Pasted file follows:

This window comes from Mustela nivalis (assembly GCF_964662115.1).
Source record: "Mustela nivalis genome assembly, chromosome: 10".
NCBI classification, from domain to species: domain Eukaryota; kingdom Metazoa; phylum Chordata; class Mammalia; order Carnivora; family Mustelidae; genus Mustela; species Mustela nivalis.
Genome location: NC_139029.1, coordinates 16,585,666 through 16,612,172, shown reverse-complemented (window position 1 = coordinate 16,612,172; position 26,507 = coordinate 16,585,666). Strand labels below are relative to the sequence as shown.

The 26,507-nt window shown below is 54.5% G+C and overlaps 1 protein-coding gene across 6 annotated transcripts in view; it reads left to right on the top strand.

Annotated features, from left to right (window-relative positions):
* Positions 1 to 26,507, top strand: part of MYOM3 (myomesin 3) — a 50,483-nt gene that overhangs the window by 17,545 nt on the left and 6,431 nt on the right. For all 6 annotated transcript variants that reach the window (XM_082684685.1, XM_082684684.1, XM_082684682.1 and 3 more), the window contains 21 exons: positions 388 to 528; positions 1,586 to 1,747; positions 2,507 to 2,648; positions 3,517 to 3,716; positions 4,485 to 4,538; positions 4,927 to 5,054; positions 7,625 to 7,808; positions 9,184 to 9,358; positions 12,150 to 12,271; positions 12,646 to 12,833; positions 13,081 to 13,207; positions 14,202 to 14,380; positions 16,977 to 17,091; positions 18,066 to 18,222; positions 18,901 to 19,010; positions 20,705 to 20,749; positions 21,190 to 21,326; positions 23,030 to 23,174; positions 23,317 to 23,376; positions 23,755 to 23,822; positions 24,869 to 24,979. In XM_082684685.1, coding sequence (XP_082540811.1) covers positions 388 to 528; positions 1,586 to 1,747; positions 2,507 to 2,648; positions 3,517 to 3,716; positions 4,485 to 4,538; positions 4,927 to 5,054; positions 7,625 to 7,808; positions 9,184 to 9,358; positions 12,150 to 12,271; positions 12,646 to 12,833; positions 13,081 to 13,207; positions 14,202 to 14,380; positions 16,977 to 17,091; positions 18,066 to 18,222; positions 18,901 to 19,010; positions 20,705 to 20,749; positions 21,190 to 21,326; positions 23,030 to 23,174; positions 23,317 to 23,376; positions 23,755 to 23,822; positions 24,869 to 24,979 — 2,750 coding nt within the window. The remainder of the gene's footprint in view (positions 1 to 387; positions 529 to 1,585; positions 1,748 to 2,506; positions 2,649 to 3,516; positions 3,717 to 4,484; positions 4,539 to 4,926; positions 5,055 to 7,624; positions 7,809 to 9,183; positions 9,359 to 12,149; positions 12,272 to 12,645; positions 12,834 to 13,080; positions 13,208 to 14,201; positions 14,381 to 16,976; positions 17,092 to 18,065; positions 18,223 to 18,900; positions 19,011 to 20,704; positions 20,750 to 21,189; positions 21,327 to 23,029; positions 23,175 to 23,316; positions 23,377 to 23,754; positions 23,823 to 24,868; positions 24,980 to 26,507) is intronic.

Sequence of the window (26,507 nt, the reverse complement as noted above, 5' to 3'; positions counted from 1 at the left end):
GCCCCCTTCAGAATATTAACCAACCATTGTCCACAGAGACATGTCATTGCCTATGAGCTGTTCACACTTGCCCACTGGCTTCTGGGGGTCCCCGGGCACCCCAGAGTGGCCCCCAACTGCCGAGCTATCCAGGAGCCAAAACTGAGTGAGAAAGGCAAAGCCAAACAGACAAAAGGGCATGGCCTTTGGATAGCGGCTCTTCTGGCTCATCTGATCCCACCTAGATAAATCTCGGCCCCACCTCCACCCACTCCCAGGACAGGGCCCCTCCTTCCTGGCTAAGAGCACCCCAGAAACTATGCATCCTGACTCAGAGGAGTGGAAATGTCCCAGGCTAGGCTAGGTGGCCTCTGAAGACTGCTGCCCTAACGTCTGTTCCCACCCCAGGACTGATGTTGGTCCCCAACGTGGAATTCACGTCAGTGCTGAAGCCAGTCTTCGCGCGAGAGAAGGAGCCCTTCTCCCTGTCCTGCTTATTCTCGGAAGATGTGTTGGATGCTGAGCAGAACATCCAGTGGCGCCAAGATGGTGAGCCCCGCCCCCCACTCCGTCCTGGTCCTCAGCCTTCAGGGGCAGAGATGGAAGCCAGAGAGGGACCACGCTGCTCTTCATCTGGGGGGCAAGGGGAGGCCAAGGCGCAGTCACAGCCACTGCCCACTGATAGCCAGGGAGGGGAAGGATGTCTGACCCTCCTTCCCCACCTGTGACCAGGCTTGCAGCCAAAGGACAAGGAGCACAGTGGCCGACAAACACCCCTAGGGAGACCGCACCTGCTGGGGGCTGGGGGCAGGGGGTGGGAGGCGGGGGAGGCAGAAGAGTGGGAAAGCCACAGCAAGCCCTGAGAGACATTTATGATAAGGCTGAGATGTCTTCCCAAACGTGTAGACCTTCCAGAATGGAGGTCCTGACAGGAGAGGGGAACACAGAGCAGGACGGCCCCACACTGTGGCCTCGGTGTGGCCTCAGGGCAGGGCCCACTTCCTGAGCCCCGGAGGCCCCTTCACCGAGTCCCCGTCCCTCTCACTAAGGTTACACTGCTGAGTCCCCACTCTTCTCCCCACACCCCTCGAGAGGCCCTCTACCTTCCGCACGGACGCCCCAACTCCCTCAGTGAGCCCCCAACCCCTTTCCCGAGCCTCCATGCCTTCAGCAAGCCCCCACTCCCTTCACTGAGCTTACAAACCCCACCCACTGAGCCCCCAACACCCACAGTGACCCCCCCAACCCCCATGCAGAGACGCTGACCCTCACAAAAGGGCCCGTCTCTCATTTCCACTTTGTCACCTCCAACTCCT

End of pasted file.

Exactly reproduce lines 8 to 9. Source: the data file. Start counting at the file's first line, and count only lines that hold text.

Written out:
Sequence of the window (26,507 nt, the reverse complement as noted above, 5' to 3'; positions counted from 1 at the left end):
GCCCCCTTCAGAATATTAACCAACCATTGTCCACAGAGACATGTCATTGCCTATGAGCTGTTCACACTTGCCCACTGGCTTCTGGGGGTCCCCGGGCACCCCAGAGTGGCCCCCAACTGCCGAGCTATCCAGGAGCCAAAACTGAGTGAGAAAGGCAAAGCCAAACAGACAAAAGGGCATGGCCTTTGGATAGCGGCTCTTCTGGCTCATCTGATCCCACCTAGATAAATCTCGGCCCCACCTCCACCCACTCCCAGGACAGGGCCCCTCCTTCCTGGCTAAGAGCACCCCAGAAACTATGCATCCTGACTCAGAGGAGTGGAAATGTCCCAGGCTAGGCTAGGTGGCCTCTGAAGACTGCTGCCCTAACGTCTGTTCCCACCCCAGGACTGATGTTGGTCCCCAACGTGGAATTCACGTCAGTGCTGAAGCCAGTCTTCGCGCGAGAGAAGGAGCCCTTCTCCCTGTCCTGCTTATTCTCGGAAGATGTGTTGGATGCTGAGCAGAACATCCAGTGGCGCCAAGATGGTGAGCCCCGCCCCCCACTCCGTCCTGGTCCTCAGCCTTCAGGGGCAGAGATGGAAGCCAGAGAGGGACCACGCTGCTCTTCATCTGGGGGGCAAGGGGAGGCCAAGGCGCAGTCACAGCCACTGCCCACTGATAGCCAGGGAGGGGAAGGATGTCTGACCCTCCTTCCCCACCTGTGACCAGGCTTGCAGCCAAAGGACAAGGAGCACAGTGGCCGACAAACACCCCTAGGGAGACCGCACCTGCTGGGGGCTGGGGGCAGGGGGTGGGAGGCGGGGGAGGCAGAAGAGTGGGAAAGCCACAGCAAGCCCTGAGAGACATTTATGATAAGGCTGAGATGTCTTCCCAAACGTGTAGACCTTCCAGAATGGAGGTCCTGACAGGAGAGGGGAACACAGAGCAGGACGGCCCCACACTGTGGCCTCGGTGTGGCCTCAGGGCAGGGCCCACTTCCTGAGCCCCGGAGGCCCCTTCACCGAGTCCCCGTCCCTCTCACTAAGGTTACACTGCTGAGTCCCCACTCTTCTCCCCACACCCCTCGAGAGGCCCTCTACCTTCCGCACGGACGCCCCAACTCCCTCAGTGAGCCCCCAACCCCTTTCCCGAGCCTCCATGCCTTCAGCAAGCCCCCACTCCCTTCACTGAGCTTACAAACCCCACCCACTGAGCCCCCAACACCCACAGTGACCCCCCCAACCCCCATGCAGAGACGCTGACCCTCACAAAAGGGCCCGTCTCTCATTTCCACTTTGTCACCTCCAACTCCT